It's important that as the number of participants increases, you create a way to spread them out. This can be done simply by placing opposing faction bases further apart and by adding multiple bases or objectives. A good rule of thumb is that opposing bases should be placed out of view of one another. With the elimination of the camp/city rule for calling vehicles, spreading out objectives is not much of a hindrance, and can actually add to the tactical experience as cloning can mean a delay in returning to your defenses, a delay that could cost your team the loss of a base. It also makes Doctors and Medics more important if the fighting areas are not near a cloning center.

There have been a number of PvP events that have far exceeded our recommended player limits (50 in one place) simply by having multiple bases per side and keeping them spaced out. The action is still fast and furious, but it is more manageable for both server and client systems to handle. The spacing also makes grouping and organization that much more important while still maintaining the knowledge that the combatants are involved in a large group effort.

In addition to setting up your battlefield properly, you will want to remind players that turning down graphic settings can help with client-side load times and lag. The less information an individual computer needs to process, the better.

If you plan an event where you simply tell the Imperials to attack Point A and the Rebels defend Point A, you will quickly run into many problems. Star Wars Galaxies is a big place. Take advantage of it.

Who to fight - Sounds like an easy question, but the old adage "What if you threw a war and no one showed up?" comes to mind. To have a proper faction PvP event, you need an enemy. This means contacting your counterpart in the enemy faction and planning. You want to make sure the sides are even and that resources such as faction bases and cities and so forth are in place for the event and that cloning facilities are equidistant for each side.

You also need to communicate the goals of the event. Is the goal to simply kill the enemy? Destroy their faction bases? Take over a town? Rescue the POW? Make sure everyone is on the same page. Be sure to have a first and secondary contact for each side in case someone is a no-show on fight day, and utilize the chatrooms as mentioned above to increase communication.

Scenarios - There are a number of "War Game" scenarios that you can use to give structure to your factioned event. Scenarios can be used to add an element of roleplay, to make the event harder or to balance the sides. They can also be used to help spread out forces for when the numbers of fighters exceeds recommended limits. Remember, multiple objectives spread out the players and reduce server load for everyone.

Faction Base takedowns - Faction bases are built and destroyed on a regular basis throughout the galaxy. While this can be done at any time, there is a great thrill when Rebels and Imperials place opposing bases and work to attack and defend at the same time. Having an enemy defend a base will always be more fun than finding a base that is unguarded. This is your straight-forward, knockdown, drag-out, ugly blaster fight to destroy enemy property.

As mentioned before, placement of your bases can be critical to the success of your event. Timing is also important, faction bases are only vulnerable for a short time each day. You need to allow both sides to place their bases near the beginning of the event. Whomever is placing the bases will need an escort as rogue faction members will often kill them, not realizing they have a task to perform.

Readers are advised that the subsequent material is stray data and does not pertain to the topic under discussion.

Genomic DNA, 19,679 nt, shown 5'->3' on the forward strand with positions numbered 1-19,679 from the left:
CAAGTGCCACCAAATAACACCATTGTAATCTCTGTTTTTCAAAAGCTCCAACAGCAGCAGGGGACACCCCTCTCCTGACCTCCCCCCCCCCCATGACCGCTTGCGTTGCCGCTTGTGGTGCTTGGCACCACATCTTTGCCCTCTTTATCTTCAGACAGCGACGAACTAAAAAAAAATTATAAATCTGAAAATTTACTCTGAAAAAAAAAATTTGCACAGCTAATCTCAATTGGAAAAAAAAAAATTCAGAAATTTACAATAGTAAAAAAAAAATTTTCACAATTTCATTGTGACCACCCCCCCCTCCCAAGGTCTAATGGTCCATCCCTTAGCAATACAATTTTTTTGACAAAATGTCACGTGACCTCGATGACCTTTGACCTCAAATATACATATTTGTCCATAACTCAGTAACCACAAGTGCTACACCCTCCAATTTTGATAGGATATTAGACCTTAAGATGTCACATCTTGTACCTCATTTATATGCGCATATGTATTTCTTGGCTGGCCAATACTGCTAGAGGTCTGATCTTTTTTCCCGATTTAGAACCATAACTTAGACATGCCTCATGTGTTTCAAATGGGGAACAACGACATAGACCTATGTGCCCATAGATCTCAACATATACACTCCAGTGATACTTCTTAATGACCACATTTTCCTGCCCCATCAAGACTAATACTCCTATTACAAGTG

Rescue the POW - In this scenario one or both the sides have a covert player placed deep in enemy territory, possibly held in a faction base or a public house. The POW is allowed to move only when escorted by a group of overts of either faction. If it is a Rebel POW being led home by friendlies who are then killed, a group of Imperials can lead him back to one of the designated cells, the POW cannot be taken to some out of the way place, they need to be in a pre-designated area, or on their way to a pre-designated area. The winners are the team that can successfully move the POWs to a safe area.

Zone Control - This scenario requires a few impartial judges, and is harder to organize. It tends to work better for smaller groups that are more easily controlled by generals. The goal here is to occupy various Control Points at specific time intervals. To set up, both sides agree on where the control points are. They should be far enough apart that some travel is required to get from one to another. Once the game begins, both sides vie for control. At the specified times, a judge at each site determines who has the most overts controlling the space and awards them one point.

For added fun, a head judge can roll a chance cube at each interval to decide which CP is worth double points. This random factor can add a wild card effect.

This sounds simple, but a lot of strategy is required. Does your side overwhelm one CP to guarantee you take it? It will mean the other side can fortify the other CPs. Do you send an even number to all CPs? Every strategy has its flaws, and the ebb and flow of the game can be very fun.

The Gungan Run - The goal is for one group of overts to make it to a designated area, preferably a PA hall, alive. By marking the PA hall as private, members of that PA, as well as anyone put on the entry list, can long as they don't have a TEF. The side making the run can travel as a large force, or individually. The opposing force tries to stop as many as they can from reaching the objective. Those who make it inside the PA hall are worth one point. Those who don't make it in by the end of the match award a point to the opposing team. The team with the highest score wins.

The strategy here is centered on TEFs. A player will incur a TEF once they successfully land an attack against an opponent. Once they have a TEF, it will last five minutes before it will wear off and allow them to enter a private structure. If a player has no weapons in hand, he or she will have to be within melee distance to get a TEF. The decision for the player becomes, "Do I make a run for it, or stand and fight and wait out the TEF?" Some players will act as blockers to try to give their other teammates a clear run for the safe zone.

This scenario can be run with both sides trying to reach an objective. Once a faction member reaches the objective, they are tallied, and they can then become blockers.


These are just a few suggestions for PvP events. Many more tournaments and factioned scenarios can be implemented. Hopefully the ideas and tips presented here can help you run a successful PvP event.